September 14, 2013 7:08 pm
A friend saw this beetle on his screen door tonight. He said it was about an inch long. I thought maybe it was a variegated June beetle, but it has pincers and it looks like it’s shiny. This was seen in north central Ohio.
Signature: Sharon G
September 15, 2013 5:56 AM
I finally found it: identified it as a male Sandalus niger. Thanks!
We are happy to learn you have identified your male Cedar Beetle, Sandalus niger. The Cicada Parasite Beetles resemble Scarab Beetles, but they diverge at the suborder level of taxonomy. This is not a commonly reported species to our site, so we are very happy to have a new photograph. We originally posted an image of a Cedar Beetle two years ago and that was the first representative on our site, and it was also from central Ohio. According to BugGuide: “Larvae probably feed on Cycada nymphs. Adults very short lived.”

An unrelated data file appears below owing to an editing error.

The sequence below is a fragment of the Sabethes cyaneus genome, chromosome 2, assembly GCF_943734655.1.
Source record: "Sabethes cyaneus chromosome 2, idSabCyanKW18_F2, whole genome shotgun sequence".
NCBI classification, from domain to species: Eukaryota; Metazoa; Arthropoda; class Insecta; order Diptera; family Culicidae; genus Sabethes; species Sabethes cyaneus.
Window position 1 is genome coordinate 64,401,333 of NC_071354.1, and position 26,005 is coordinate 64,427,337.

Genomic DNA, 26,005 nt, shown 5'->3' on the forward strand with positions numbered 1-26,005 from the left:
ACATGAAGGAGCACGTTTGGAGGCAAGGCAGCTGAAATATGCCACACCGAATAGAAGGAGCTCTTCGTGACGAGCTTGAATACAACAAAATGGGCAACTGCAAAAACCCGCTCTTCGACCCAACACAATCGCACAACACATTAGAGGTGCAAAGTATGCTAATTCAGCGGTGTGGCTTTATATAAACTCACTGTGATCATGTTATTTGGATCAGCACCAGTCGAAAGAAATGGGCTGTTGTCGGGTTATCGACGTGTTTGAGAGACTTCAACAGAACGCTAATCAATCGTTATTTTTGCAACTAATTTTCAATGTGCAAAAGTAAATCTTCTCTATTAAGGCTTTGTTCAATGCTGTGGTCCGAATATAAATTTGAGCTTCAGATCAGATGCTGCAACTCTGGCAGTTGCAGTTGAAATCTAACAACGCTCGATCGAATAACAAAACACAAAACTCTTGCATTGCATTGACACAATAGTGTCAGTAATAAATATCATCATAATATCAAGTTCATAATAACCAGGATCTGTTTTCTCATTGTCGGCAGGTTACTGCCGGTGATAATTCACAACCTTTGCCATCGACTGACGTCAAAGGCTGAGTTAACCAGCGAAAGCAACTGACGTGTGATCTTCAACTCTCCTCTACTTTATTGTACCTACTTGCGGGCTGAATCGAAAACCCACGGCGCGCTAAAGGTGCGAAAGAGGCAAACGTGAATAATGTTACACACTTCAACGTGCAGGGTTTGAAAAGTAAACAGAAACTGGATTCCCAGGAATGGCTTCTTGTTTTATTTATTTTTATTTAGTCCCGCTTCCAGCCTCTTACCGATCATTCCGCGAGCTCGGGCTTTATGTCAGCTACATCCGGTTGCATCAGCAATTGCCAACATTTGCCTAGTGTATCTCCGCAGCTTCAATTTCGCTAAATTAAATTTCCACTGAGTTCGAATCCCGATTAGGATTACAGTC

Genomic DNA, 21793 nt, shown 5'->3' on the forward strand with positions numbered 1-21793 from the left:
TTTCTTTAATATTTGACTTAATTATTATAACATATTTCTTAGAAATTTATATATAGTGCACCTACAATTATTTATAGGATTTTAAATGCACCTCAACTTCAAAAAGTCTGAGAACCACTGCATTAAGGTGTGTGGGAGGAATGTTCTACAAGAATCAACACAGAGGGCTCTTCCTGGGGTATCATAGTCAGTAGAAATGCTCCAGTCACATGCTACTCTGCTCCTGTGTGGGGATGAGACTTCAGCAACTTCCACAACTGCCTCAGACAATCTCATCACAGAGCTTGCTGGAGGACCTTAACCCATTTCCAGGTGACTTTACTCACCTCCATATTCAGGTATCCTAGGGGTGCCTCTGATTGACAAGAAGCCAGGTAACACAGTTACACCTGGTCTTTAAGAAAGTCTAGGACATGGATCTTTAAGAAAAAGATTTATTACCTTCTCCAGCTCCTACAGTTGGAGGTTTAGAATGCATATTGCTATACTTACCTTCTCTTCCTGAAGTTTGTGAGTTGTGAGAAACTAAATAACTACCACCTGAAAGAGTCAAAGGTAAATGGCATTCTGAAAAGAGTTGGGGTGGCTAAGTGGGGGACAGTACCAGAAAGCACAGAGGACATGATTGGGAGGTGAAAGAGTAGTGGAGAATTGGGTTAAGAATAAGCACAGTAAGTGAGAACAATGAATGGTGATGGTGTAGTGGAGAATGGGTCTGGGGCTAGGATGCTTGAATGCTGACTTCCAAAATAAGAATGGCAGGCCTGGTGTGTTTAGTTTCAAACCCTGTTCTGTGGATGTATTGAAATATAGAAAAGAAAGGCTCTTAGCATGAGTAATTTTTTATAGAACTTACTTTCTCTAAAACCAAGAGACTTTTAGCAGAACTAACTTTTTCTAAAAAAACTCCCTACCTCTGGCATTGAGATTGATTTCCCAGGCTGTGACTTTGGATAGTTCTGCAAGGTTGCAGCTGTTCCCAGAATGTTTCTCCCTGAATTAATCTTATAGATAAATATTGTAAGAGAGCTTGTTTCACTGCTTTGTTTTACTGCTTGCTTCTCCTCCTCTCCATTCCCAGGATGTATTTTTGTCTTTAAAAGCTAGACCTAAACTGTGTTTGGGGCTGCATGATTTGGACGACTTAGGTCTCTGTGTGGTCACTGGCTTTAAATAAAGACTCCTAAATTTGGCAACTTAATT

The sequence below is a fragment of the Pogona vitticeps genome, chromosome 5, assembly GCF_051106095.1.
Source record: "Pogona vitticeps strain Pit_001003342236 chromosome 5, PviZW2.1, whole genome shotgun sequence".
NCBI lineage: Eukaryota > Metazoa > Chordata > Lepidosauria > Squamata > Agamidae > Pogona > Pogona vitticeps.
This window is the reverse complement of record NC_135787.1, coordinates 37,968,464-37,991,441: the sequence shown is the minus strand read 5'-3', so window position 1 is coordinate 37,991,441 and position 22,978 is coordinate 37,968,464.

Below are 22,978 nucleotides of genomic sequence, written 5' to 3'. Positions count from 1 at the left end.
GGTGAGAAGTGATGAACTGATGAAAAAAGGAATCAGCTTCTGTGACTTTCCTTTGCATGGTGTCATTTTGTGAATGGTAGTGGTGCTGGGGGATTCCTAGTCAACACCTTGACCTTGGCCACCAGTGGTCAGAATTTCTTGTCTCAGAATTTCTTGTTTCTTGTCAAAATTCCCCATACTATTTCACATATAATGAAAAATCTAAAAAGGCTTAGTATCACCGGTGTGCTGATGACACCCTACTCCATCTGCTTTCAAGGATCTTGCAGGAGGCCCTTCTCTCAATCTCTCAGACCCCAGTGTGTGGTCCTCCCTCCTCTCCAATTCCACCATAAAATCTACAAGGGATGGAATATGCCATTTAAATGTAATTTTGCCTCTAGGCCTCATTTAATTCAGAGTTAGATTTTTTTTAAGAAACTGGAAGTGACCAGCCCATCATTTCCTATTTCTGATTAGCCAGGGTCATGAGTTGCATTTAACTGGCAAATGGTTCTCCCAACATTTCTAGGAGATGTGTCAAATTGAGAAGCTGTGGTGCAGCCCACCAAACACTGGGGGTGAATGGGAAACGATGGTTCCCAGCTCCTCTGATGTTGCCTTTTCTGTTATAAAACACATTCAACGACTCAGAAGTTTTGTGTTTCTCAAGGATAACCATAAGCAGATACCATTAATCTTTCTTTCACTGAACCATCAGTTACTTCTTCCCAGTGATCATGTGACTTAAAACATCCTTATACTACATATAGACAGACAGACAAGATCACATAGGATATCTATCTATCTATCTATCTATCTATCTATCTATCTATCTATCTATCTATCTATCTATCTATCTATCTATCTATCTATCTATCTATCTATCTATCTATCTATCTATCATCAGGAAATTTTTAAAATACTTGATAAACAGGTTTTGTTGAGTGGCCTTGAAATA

Letter 3 – #10,000: Mystery Beetle from Hawaii may be Callirhipis cardwellensis
What is this?
May 13, 2010
I live in Hawaii on Oahu in the damp part of Kaneohe, and in my hall way was this creature on the wall. My brother touched it and it fell off easily. He picked it up and the bushy antennae moved around like satellites.
Curious and can’t find the name anywhere
First, we want to congratulate you on being our 10,000th posting, though we believe that count may be off since we are still finding that some postings vanished when we made our major site migration in September 2008. At any rate, our web posting program, WordPress, indicates that you are #10,000. Second, we want to apologize to Amy who because of a counting error on our part, was informed that her Giant Eastern Crane Fly was the 10,000th posting, and we had to yank the distinction away when we realized we had dropped a number. None of that has anything to do with your question, which alas, for the moment, will remain unanswered.